Every once in a while, that “quality of life” thing everyone talks about when asked WHY they live in the Twin Cities smacks you in the head like a two-by-four—only without all the blood and pain. The experience is quite pleasant, actually, more like being smooched on the forehead than smacked. I had one of those days on Saturday, a day that affirmed for me why the Twin Cities is such a great place to live, work, and raise a family. Sounds boring on the face of it, I know, but days like Saturday don’t happen all that often, so one has to savor them.
First, as you all know, the weather was perfect all day long. Low-80s, clear skies, not too much humidity—a true gem. I began the day with a cup of Dunn Brothers coffee and a Mello-Glaze donut for breakfast (two fine local products) and read the paper, as I do every Saturday. I know: You’re thinking, how can it get any better than that? The man is living the dream. But wait—there’s more.
While many Minnesotans were out on a lake Saturday afternoon, or participating in Aquatennial activities somewhere, I was sitting in the Dakota Jazz Club’s air-conditioned splendor listening to my son, Hugh, play in a jazz ensemble, the culmination of a summer jazz workshop presided over by local bandleader Doug Little (Seven Steps to Havana, Charanga Tropicale) and drummer Kevin Washington. Every July, Little conducts workshops for teenagers interested in jazz, and the perk at the end is that the students get a gig at the Dakota. Dakota owner Lowell Pickett generously opens his doors to the event, even though, as Little says, “he probably loses money on the deal,” because the crowd is mostly families drinking lemonade and eating french fries. The Dakota does it to support jazz education in the Twin Cities, and Little does it because he likes working with talented youngsters and wants to share his passion and knowledge with them. This is just one small piece of the Twin Cities musical puzzle, but it’s people like Little and Washington (along with hundreds of other musician/teachers out there) who are responsible for seeding our community with so many great musicians. If you think the Twin Cities music scene is a key “quality of life” component in these parts, it’s people like this you need to thank.
Here's a clip of the jazz combo Vaguely Aware (so-called because they are all teenagers who had to wake up before noon to participate in the workshop). That's my boy back there on bass.
After the Dakota gig was over, we decided to stop by Ted Cook’s 19th Hole in south Minneapolis to pick up some of the best BBQ ribs in town; ribs so good you can actually take civic pride in them. Ted’s place is just a counter and a cash register, but the stuff in those brown paper bags he hands you is the real deal—smoky hot goodness right down to the bone.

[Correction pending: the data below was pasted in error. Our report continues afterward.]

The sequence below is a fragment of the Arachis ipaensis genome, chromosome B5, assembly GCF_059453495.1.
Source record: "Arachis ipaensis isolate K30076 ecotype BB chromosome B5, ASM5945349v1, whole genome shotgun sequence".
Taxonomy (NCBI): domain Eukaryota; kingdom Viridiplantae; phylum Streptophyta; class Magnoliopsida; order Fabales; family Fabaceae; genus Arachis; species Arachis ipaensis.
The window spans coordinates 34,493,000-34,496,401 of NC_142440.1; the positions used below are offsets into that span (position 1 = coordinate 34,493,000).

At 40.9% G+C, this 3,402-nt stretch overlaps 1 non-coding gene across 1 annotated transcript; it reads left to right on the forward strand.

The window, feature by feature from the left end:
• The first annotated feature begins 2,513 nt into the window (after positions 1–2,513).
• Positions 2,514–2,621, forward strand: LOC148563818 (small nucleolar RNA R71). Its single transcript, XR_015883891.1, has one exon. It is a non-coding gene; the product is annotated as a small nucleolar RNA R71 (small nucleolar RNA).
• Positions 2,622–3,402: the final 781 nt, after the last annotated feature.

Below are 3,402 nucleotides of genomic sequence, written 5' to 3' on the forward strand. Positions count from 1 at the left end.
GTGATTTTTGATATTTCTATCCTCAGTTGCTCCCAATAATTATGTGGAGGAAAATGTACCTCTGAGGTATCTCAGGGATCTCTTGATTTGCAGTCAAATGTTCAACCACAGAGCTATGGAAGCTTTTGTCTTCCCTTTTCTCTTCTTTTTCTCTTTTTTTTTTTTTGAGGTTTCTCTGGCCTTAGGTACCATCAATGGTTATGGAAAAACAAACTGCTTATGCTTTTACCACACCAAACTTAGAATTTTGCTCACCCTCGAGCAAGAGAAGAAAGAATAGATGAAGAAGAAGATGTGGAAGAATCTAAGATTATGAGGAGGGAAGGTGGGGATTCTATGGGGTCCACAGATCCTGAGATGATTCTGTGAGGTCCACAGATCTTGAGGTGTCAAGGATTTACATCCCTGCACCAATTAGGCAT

After picking up our ‘cue, we decided to head over the Lake Harriet Bandshell to hear the Minneapolis Pops Orchestra play. When we arrived, a picnic table magically opened up the second we arrived, a sure sign karma is working in your favor, at least for a while. There was slight breeze on the lake, nudging sailboats across the water and allowing a few gulls to float around on the wind currents. People were walking their dogs, rollerblading, and toting tubs of ice cream around. It was simply a perfect summer evening, just the sort of pleasant, relaxing scene city planners envision when they build things like the bandshell and start scooping ice cream to the locals.
To hear the orchestra, we found a patch of ground and set up camp. The Minneapolis Pops Orchestra isn’t exactly the Minnesota Orchestra, but it’s a competent, spirited group. They opened with some Dvorak, then introduced a young cello soloist, seventeen-year-old Max Lundgren, who was invited to play an early Haydn concerto—the C Major, I believe—with the orchestra. The Lundgrens are family friends of ours (our sons have been taking cello lessons from the same teacher for years) and we were there to support Max, who had been at the Dakota just a few hours earlier supporting our son. Not that Max needed any help. At seventeen, Max played exuberantly and brilliantly for a crowd that had simply come out to hear some nice music. What they got instead was a glimpse at the future of the cello and classical music, which—if up-and-coming musicians like Max Lundgren are any indication—is in extraordinarily fine hands, as anyone who was there can attest.
As the orchestra loped through its program and the sun was setting behind us, casting a mellow orange glow over the lake, a young dad was lying on his back, hoisting his one-year-old daughter in the air. Every time he lifted her, she squealed with delight, and I couldn’t help thinking that this little girl was extremely lucky to live in a place like the Twin Cities—a place where institutions like the Dakota, the Lake Harriet Bandshell, and the Minneapolis Pops Orchestra support and encourage the talents of our youth, and every once in a while offer them a magical opportunity to shine, giving them moments they’ll likely remember the rest of their lives.
Put all that together with some damn fine barbecue, and you have a day that comes pretty close to perfection, in a place that would be hard to improve.
Hope you had a good one too.